SAS iPhone App Architecture
In this example, the iPhone application on the iPhone communicates through standard TCP/IP protocol to a web server. The web server then communicates to an application server which is actually a SAS session processing SAS programs and data. The output resulting from the SAS program is then delivered back to the iPhone in a similar way a web browser would access a web page the serer. The distinction however is that the iPhone application is not a web browser and the SAS session running on the server is more dynamic compare to a static page. The SAS data and macro program it executes may be simple and standard but facilitating the communication takes a little more effort. The request from the iPhone application and the delivery of information from the server is handled by BI Flash. This makes the experience more dynamic and delivers the full power of SAS on the server. The following steps are taken in order to facilitate the access of SAS data from an iPhone App.
Step 1 - Download iPhone Application
Step 2 - BI Flash Application Server
More details on this step will be explained in the "Application Server" section but an administrator would execute the BI Flash server. This server functions as a listener waiting for a request from the iPhone. Upon receipt, it would process the request similar to how you would submit SAS programs from display manager. The server would generate a SAS log and output results in XML which is then sent back to the iPhone to be viewed.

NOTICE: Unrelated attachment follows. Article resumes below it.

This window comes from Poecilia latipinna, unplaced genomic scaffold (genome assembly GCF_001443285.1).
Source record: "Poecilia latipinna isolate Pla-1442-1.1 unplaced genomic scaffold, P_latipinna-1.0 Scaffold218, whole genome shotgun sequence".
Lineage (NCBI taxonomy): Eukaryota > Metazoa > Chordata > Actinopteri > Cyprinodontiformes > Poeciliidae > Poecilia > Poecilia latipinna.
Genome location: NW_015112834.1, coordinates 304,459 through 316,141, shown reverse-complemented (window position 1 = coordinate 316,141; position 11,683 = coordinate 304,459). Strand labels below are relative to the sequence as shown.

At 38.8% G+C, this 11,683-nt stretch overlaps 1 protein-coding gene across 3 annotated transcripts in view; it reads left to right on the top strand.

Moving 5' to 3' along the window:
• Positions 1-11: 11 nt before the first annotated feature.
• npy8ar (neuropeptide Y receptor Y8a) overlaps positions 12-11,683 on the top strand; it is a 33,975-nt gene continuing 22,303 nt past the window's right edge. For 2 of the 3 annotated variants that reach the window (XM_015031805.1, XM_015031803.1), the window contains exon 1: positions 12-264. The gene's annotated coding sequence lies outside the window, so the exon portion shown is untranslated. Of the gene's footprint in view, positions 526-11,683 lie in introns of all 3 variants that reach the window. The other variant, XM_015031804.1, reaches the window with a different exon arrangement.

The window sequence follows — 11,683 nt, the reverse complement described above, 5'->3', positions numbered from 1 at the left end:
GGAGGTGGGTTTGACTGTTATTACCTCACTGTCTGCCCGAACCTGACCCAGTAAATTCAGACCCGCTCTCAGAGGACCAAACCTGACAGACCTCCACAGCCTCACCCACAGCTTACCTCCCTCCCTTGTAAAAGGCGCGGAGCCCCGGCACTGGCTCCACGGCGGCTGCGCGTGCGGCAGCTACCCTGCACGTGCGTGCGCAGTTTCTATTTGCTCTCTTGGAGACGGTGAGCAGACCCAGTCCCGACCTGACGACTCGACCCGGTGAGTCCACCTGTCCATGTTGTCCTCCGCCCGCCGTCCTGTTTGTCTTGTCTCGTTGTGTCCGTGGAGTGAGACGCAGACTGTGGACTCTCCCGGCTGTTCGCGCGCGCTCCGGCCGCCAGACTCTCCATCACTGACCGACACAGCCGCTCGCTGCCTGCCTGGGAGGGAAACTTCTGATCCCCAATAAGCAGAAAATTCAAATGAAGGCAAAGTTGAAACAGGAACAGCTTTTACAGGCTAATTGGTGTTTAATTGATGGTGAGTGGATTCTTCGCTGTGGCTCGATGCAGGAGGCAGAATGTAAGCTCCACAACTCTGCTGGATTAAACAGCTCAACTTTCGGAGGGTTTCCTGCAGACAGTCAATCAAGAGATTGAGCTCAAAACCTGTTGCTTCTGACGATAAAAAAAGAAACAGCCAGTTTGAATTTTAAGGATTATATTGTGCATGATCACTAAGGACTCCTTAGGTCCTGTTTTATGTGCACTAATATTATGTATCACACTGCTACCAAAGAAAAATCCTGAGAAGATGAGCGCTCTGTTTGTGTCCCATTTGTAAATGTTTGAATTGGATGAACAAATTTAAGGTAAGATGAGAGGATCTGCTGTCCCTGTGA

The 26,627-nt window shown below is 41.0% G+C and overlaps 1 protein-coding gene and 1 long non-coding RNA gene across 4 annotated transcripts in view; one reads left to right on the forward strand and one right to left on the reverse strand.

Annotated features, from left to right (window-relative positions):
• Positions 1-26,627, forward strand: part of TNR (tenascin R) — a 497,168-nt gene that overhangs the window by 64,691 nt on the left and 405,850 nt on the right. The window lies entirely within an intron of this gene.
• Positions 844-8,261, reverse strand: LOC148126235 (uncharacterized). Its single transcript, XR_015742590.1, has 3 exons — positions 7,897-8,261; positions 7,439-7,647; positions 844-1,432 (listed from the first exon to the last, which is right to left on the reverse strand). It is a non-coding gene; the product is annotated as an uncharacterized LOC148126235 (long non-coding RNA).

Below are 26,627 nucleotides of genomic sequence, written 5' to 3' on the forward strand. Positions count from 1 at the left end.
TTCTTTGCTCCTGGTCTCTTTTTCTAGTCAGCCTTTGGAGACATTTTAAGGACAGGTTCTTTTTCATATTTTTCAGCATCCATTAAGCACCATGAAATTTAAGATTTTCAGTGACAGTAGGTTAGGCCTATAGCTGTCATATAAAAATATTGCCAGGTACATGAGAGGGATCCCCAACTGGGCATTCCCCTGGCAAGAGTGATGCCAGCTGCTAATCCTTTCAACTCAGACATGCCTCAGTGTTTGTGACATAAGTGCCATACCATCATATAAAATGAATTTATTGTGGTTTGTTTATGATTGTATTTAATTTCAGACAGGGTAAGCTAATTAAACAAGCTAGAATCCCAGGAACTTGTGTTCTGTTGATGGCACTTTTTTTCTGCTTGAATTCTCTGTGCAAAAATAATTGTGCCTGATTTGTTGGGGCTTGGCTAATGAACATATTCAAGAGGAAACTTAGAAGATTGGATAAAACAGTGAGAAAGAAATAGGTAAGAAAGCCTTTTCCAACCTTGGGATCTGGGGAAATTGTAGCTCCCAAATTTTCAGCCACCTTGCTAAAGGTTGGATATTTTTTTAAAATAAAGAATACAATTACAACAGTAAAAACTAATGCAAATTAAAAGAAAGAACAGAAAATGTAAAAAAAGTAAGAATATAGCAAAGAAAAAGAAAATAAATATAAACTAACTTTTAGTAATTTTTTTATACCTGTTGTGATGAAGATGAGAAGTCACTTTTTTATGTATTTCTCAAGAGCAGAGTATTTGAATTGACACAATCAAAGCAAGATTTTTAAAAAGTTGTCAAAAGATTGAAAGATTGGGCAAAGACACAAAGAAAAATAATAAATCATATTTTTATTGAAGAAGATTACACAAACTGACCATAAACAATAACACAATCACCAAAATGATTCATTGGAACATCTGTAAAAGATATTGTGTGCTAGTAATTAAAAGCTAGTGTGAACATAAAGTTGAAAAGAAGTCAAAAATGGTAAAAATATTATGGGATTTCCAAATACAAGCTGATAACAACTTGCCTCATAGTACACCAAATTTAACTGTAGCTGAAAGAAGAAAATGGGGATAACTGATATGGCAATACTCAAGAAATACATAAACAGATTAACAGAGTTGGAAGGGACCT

Step 3 - Connect iPhone to Application Server
Host Name - This the name of the server or an IP address of the SAS server.
User Name - A valid user name that has been defined on the server needed during authentication
Password - A user defined password to secure access
Step 4 - Run Application
There may be other configuration options which will set the default behavior of the application but the parameters above show the minimum requirement in order to connect to a SAS server.
The final step taken by the user to access SAS data is to execute the SAS macros from the iPhone. This request is initiated from the iPhone app and sent directly to the server with user selected options. The results are then returned to the iPhone displaying the most updated information on the server.
The system architecture in this example is rather simple compared to other systems that require multiple layers of middleware. This is similar to the SAS/IntrNet where users are on a web browser accessing SAS data and programs on the server through the broker and SAS application server. The difference however is that the client is not a browser, but rather a dynamic iPhone application.
Searching through the iPhone App Store, I could not locate the BI Flash application that Sy references. Regardless, the architecture that Sy describes is very similar to that used by WebFOCUS which I will document in the near future.